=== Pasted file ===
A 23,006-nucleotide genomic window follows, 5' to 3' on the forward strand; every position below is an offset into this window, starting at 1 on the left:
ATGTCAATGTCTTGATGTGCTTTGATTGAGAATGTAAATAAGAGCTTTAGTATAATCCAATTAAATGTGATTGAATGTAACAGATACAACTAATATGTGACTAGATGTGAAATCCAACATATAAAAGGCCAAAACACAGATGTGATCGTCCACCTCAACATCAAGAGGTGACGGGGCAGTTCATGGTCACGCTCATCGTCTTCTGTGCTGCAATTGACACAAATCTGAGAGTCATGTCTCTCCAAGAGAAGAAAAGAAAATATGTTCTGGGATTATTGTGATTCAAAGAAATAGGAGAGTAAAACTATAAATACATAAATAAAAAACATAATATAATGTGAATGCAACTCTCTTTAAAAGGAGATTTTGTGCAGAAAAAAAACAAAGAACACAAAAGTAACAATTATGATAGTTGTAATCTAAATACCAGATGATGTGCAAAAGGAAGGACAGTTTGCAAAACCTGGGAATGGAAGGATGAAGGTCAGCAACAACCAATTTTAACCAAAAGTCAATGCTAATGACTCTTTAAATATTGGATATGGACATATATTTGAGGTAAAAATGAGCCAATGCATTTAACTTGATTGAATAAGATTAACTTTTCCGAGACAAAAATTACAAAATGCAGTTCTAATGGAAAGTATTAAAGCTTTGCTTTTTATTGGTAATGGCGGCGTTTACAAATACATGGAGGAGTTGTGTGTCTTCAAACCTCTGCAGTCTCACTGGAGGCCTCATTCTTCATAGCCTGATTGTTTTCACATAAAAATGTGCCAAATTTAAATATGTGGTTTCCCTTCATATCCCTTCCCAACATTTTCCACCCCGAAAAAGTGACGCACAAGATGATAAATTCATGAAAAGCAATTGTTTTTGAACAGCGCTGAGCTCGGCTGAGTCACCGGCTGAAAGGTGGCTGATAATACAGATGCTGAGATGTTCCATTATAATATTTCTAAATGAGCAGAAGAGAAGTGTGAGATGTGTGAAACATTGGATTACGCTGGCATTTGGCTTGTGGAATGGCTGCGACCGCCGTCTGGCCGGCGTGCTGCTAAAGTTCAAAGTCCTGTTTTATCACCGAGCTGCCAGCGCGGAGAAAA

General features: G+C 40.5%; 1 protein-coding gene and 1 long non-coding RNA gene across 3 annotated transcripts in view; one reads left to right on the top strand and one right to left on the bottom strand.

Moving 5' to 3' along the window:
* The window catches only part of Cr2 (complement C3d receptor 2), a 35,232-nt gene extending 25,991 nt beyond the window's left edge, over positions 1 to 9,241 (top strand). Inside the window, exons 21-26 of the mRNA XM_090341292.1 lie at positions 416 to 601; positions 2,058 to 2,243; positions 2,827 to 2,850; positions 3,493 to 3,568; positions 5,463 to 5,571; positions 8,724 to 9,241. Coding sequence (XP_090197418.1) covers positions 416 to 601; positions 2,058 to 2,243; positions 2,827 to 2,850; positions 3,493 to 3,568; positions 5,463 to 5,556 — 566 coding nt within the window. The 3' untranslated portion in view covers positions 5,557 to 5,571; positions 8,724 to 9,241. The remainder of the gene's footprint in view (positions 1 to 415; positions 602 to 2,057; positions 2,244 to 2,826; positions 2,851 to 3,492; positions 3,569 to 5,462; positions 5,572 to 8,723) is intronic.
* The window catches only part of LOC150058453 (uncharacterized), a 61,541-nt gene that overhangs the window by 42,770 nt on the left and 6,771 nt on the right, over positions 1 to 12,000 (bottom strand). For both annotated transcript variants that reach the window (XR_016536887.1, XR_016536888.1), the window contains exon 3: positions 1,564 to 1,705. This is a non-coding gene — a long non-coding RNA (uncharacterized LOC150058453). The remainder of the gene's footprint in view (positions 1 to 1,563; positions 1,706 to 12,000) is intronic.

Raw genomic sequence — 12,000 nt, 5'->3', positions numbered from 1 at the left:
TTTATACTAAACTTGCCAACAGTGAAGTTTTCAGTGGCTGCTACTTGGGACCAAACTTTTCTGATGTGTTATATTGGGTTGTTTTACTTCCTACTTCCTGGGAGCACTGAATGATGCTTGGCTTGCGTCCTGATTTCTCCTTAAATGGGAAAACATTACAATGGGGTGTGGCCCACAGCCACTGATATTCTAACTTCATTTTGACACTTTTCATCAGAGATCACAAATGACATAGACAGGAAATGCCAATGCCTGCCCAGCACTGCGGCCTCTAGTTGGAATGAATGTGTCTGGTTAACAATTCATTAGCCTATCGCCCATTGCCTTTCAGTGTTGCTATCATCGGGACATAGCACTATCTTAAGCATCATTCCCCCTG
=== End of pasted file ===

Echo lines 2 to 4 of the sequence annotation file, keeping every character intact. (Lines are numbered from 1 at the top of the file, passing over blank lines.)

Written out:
ATGTCAATGTCTTGATGTGCTTTGATTGAGAATGTAAATAAGAGCTTTAGTATAATCCAATTAAATGTGATTGAATGTAACAGATACAACTAATATGTGACTAGATGTGAAATCCAACATATAAAAGGCCAAAACACAGATGTGATCGTCCACCTCAACATCAAGAGGTGACGGGGCAGTTCATGGTCACGCTCATCGTCTTCTGTGCTGCAATTGACACAAATCTGAGAGTCATGTCTCTCCAAGAGAAGAAAAGAAAATATGTTCTGGGATTATTGTGATTCAAAGAAATAGGAGAGTAAAACTATAAATACATAAATAAAAAACATAATATAATGTGAATGCAACTCTCTTTAAAAGGAGATTTTGTGCAGAAAAAAAACAAAGAACACAAAAGTAACAATTATGATAGTTGTAATCTAAATACCAGATGATGTGCAAAAGGAAGGACAGTTTGCAAAACCTGGGAATGGAAGGATGAAGGTCAGCAACAACCAATTTTAACCAAAAGTCAATGCTAATGACTCTTTAAATATTGGATATGGACATATATTTGAGGTAAAAATGAGCCAATGCATTTAACTTGATTGAATAAGATTAACTTTTCCGAGACAAAAATTACAAAATGCAGTTCTAATGGAAAGTATTAAAGCTTTGCTTTTTATTGGTAATGGCGGCGTTTACAAATACATGGAGGAGTTGTGTGTCTTCAAACCTCTGCAGTCTCACTGGAGGCCTCATTCTTCATAGCCTGATTGTTTTCACATAAAAATGTGCCAAATTTAAATATGTGGTTTCCCTTCATATCCCTTCCCAACATTTTCCACCCCGAAAAAGTGACGCACAAGATGATAAATTCATGAAAAGCAATTGTTTTTGAACAGCGCTGAGCTCGGCTGAGTCACCGGCTGAAAGGTGGCTGATAATACAGATGCTGAGATGTTCCATTATAATATTTCTAAATGAGCAGAAGAGAAGTGTGAGATGTGTGAAACATTGGATTACGCTGGCATTTGGCTTGTGGAATGGCTGCGACCGCCGTCTGGCCGGCGTGCTGCTAAAGTTCAAAGTCCTGTTTTATCACCGAGCTGCCAGCGCGGAGAAAA

General features: G+C 40.5%; 1 protein-coding gene and 1 long non-coding RNA gene across 3 annotated transcripts in view; one reads left to right on the top strand and one right to left on the bottom strand.

Moving 5' to 3' along the window: